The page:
A CNC Toolsetter in action…
This is the second set of results from our 2016 CNC Probe and Toolsetter Survey. In Part 1, we focused on CNC Probes. In this article, we’ll be focused on CNC Toolsetters.
What is a CNC Toolsetter?
A toolsetter is a device similar to the one pictured above that sits on the machine and allows the measurement of tool length, and for the fancier models, tool diameter as well.
Having accurate Tool Data is critical for CNC success. CNC Machines are blind, for all intents and purposes, and they rely on accurate information about the tool’s dimensions as well as where part zero (or the other work offsets) sit in order to properly orient themselves to execute the gcode part program.
Oversimplifying a bit, a 3D Probe is great for given the CNC Machine the ability to “see” the part and fixtures, while a Toolsetter helps it to “see” its cutters. Without such devices, the operator is responsible for telling the machine about that information.
The operator can be just as accurate (or even sometimes more accurate) with the information, but by automating those tasks we save time, reduce the likelihood of human error, and general make things faster and easier.
One final point before we move on to the survey results–there are cases where a Toolsetter can actually detract from productivity. The Toolsetter is all about optimizing the operator’s efficiency by automating tasks. However, time spent interacting with the Toolsetter is time taken away from making chips. An alternate technology would be a tool pre-setter that allows the tool data to be taken offline so the machine can spend a greater percentage of its time making chips.
The Toolsetter optimizes Setup Time while the Tool Presetter optimizes Cycle Time.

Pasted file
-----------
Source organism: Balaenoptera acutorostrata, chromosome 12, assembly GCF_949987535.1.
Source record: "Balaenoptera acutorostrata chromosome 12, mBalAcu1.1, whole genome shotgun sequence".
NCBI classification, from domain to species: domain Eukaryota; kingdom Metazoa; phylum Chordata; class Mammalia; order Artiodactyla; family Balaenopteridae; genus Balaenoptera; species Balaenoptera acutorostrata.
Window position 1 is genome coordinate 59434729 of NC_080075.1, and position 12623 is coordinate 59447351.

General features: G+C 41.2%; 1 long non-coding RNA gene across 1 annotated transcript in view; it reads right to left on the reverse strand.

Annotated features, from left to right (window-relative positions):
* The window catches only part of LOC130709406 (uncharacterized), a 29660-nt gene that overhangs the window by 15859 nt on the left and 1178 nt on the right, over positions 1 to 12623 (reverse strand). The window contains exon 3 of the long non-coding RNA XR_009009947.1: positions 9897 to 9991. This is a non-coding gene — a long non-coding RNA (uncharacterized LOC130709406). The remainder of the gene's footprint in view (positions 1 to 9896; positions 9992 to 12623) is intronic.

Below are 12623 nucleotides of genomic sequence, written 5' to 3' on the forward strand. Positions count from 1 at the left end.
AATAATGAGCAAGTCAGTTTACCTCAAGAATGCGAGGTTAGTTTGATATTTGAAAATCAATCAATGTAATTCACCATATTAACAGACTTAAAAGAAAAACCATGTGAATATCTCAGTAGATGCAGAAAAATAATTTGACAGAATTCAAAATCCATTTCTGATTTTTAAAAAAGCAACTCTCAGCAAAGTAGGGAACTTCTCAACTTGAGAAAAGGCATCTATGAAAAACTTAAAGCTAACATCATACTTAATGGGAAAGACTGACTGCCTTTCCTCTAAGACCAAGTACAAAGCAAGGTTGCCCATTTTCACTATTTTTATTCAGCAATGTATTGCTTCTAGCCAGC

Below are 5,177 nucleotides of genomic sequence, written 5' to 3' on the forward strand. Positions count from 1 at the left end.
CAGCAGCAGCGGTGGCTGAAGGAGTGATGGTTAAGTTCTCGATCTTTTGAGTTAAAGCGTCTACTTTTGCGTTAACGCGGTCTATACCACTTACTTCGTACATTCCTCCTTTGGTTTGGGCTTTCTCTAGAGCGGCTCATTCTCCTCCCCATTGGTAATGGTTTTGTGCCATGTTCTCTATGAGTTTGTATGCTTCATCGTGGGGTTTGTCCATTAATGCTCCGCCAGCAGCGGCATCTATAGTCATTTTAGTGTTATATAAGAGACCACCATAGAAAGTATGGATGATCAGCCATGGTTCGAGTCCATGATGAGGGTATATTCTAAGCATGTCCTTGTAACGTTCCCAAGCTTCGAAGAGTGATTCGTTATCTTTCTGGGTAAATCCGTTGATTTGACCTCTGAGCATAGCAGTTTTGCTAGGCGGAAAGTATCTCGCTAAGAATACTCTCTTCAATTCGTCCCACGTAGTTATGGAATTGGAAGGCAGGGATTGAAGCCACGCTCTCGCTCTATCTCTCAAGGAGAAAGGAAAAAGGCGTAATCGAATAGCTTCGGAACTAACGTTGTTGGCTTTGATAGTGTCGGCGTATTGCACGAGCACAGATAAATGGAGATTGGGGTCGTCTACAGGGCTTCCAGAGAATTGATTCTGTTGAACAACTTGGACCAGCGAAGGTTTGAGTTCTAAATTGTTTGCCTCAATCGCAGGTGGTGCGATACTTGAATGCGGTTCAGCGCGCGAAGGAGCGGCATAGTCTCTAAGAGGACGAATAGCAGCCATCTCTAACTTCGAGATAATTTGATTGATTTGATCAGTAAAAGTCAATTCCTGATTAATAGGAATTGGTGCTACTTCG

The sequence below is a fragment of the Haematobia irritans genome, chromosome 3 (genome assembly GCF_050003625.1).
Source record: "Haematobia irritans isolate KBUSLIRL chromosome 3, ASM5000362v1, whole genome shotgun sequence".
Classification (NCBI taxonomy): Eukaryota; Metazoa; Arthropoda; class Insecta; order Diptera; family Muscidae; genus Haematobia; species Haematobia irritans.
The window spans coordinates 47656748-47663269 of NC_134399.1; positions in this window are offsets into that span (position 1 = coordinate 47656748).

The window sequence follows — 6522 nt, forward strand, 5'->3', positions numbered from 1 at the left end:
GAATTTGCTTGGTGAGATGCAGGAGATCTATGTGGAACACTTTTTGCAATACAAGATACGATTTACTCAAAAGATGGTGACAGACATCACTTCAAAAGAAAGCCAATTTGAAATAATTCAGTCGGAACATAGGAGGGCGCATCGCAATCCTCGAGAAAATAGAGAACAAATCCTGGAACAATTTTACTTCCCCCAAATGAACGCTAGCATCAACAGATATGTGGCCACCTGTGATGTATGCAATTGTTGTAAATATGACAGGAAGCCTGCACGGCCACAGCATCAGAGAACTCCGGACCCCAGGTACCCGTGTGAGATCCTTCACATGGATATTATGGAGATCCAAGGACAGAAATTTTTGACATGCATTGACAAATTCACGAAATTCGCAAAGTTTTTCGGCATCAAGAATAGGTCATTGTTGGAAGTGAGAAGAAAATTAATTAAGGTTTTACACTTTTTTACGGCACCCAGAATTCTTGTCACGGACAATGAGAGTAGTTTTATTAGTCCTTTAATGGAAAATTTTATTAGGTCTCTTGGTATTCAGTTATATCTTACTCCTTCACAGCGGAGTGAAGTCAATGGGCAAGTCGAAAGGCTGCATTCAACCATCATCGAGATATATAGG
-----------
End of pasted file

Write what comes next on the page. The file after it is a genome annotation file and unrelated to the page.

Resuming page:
The decision of which technology will be more productive is much more complex than what I’ve just described. For more information, consult some of our articles:
- Two Part Tool Data Management Series (Part 1)
- CNC Cycle Time vs Setup Time Savings: Which is Better for My Shop?
Do You Use a Toolsetter?
Our first question was simple, “Do you use a Toolsetter?”
The survey shows a high market share. Similar to my question about 3D Probes which also showed a high share, I wonder if CNC’ers who do not have Toolsetters were less likely to participate in the survey? Perhaps some weren’t even familiar with the term “Toolsetter”.
What kind of machine do you use your Toolsetter on?
Pretty similar distribution to 3D Probe machine types except CNC Lathes are coming on more strongly for Toolsetters. That’s not too surprising as a 3D Probe is perhaps less useful on a Lathe.
How do you use your Toolsetter?
Toolsetters are helpful in solving 3 problems:
- Getting the correct tool length
- Getting the correct tool diameter
- Detecting broken tools
The frequency for each use makes sense. Even a cheap toolsetter can help set tool lengths. It takes a more expensive model to check diameter as well. And broken tool detection seems likely an issue for Lights Out Machining or very highly automated machining as the operator can monitor tool breakage pretty easily.
How satisfied are you with your Toolsetter?
Much like the 3D Probe part of the survey, Customer Satisfaction with Toolsetters is very high. This suggests they may be a good investment, or at least that those who made the investment are happy with the results.
It’s worth noting that our Secrets of the Top Shops article reveals that:
- Top Shops are 81% more likely to invest in on-machine toolsetters than the average shop. 63.4% of Top Shops use them.
- I mentioned Tool Presetting above, and we should note that 33% of Top Shops use Presetting.
That’s a pretty strong endorsement to do something better than sliding a gage block under the tool at setup!
What do you think of these survey results and what has your experience been with Toolsetters? Tell us below in the comments!
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